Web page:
I can't help noticing the increasing number of assessment tools on the market that aim at continuing personal development for employees. Companies, trainers and HR departments have to make careful decisions about the appraisal and profiling systems, since they are expensive to organise, time consuming to undertake and, without ongoing commitment, often of short-term impact.
Many of my business clients have undergone Myers Briggs personality questionnaires or Belbin profiling analyses to determine whether they are for example, teamworkers, specialists or "plants." They may have been defined in training sessions as 'A' type stress generators who tend to have drive, be competitive and feel easily pressured and out of control; or 'B' type stress absorbers who are more placid and internally more relaxed. (Guess which group go more to their doctors with high blood pressure and back problems?) They might even have completed clever and well-designed psychometric tests or completed the highly informative on-line 360° feedback forms.
Well, are you beginning to get the picture? Assessments are carried out, people are categorised and defined and - THEN WHAT? I ask my clients, "what did you do with the information?" Often it just gets discussed for half an hour with an employer, colleague or HR person, and is then filed away, forever! People can feel labelled and judged but not know how to move forward. A colleague in a Cambridge-based company that specialises in providing online performance tools to the training market is adamant that one-to-one feedback with a qualified facilitator is an essential part of the process. The company strongly encourages facilitators to work with candidates in developing a personal action plan from the assessment outcomes. This way, for example, the 'A' types can be coached to become calmer and get things into perspective while the 'B' types can be energised and encouraged to challenge themselves. Thus, "the true value of the feedback process can be gained and long term personal and business benefits derived."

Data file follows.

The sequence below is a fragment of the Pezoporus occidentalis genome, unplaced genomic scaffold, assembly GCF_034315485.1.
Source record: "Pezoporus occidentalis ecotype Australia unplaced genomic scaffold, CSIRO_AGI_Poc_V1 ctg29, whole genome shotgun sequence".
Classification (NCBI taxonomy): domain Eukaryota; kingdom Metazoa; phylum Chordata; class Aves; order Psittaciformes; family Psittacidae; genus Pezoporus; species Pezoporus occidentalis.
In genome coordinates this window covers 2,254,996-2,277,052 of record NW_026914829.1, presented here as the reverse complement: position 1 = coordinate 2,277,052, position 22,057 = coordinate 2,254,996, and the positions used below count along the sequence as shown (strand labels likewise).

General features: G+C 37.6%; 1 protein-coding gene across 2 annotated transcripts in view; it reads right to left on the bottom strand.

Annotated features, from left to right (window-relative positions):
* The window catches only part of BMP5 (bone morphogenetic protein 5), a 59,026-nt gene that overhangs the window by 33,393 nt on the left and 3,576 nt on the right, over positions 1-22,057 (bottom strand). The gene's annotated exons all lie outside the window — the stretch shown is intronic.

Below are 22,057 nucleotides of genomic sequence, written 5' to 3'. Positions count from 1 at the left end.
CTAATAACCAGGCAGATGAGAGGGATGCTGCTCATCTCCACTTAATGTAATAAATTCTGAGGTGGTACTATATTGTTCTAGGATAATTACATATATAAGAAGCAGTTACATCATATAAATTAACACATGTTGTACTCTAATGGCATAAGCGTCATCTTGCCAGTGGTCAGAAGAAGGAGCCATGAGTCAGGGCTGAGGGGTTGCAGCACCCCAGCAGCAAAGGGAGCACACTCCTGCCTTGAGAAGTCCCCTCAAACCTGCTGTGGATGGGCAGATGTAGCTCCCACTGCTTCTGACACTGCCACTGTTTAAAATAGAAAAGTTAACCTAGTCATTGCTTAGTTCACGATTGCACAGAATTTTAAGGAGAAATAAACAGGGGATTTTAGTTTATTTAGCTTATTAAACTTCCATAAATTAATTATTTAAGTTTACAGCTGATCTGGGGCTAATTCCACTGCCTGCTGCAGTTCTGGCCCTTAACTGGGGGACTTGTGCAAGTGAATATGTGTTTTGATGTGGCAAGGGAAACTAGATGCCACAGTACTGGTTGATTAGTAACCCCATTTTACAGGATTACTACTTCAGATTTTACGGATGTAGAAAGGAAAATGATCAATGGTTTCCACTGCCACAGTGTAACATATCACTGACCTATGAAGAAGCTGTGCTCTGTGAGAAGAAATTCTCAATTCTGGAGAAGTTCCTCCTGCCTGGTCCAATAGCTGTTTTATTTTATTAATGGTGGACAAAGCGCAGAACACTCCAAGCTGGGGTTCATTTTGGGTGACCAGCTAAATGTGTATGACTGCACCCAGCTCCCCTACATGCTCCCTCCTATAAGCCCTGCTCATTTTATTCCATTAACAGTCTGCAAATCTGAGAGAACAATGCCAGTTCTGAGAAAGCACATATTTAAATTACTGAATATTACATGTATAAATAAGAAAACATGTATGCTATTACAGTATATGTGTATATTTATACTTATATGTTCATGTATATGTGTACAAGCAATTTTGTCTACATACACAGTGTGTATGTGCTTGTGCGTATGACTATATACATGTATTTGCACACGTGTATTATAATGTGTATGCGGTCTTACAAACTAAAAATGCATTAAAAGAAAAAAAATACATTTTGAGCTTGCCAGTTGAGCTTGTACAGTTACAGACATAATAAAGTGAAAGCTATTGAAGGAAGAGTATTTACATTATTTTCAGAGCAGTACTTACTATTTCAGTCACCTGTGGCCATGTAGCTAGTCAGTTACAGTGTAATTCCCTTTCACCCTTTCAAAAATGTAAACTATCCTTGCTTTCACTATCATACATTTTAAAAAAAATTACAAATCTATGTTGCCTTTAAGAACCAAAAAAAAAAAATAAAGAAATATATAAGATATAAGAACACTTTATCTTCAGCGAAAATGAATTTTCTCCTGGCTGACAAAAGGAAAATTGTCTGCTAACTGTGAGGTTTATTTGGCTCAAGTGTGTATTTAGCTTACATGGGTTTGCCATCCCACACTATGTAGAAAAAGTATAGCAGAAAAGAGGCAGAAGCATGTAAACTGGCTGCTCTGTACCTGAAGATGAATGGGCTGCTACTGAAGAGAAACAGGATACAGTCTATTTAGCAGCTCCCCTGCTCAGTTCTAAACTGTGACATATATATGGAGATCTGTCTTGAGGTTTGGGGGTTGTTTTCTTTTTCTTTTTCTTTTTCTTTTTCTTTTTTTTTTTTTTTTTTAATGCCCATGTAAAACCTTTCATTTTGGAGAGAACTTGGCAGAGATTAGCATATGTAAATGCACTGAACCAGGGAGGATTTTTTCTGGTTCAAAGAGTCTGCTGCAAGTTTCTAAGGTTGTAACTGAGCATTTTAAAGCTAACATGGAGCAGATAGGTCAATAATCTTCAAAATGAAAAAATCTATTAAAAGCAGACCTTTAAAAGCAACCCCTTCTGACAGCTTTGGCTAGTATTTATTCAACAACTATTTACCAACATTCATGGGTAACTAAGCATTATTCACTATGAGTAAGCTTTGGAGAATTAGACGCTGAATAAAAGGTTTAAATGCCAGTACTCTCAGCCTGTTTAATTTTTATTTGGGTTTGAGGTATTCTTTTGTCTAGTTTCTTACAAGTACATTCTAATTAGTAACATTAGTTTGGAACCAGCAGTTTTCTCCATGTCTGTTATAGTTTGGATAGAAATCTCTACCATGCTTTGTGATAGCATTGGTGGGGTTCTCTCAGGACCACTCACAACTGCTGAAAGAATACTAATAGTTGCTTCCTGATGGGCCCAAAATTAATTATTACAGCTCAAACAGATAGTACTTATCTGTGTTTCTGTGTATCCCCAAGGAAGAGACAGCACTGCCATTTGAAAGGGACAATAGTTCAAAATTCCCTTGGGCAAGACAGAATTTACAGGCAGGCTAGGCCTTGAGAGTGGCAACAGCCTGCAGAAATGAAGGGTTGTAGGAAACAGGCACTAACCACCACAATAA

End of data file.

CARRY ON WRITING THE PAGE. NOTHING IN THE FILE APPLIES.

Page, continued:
Our series of meetings with Caroline were exceptionally useful for us to get insight into the historical issues in the department. This is going to give us a common understanding and a firm base from which to build a working and productive relationship.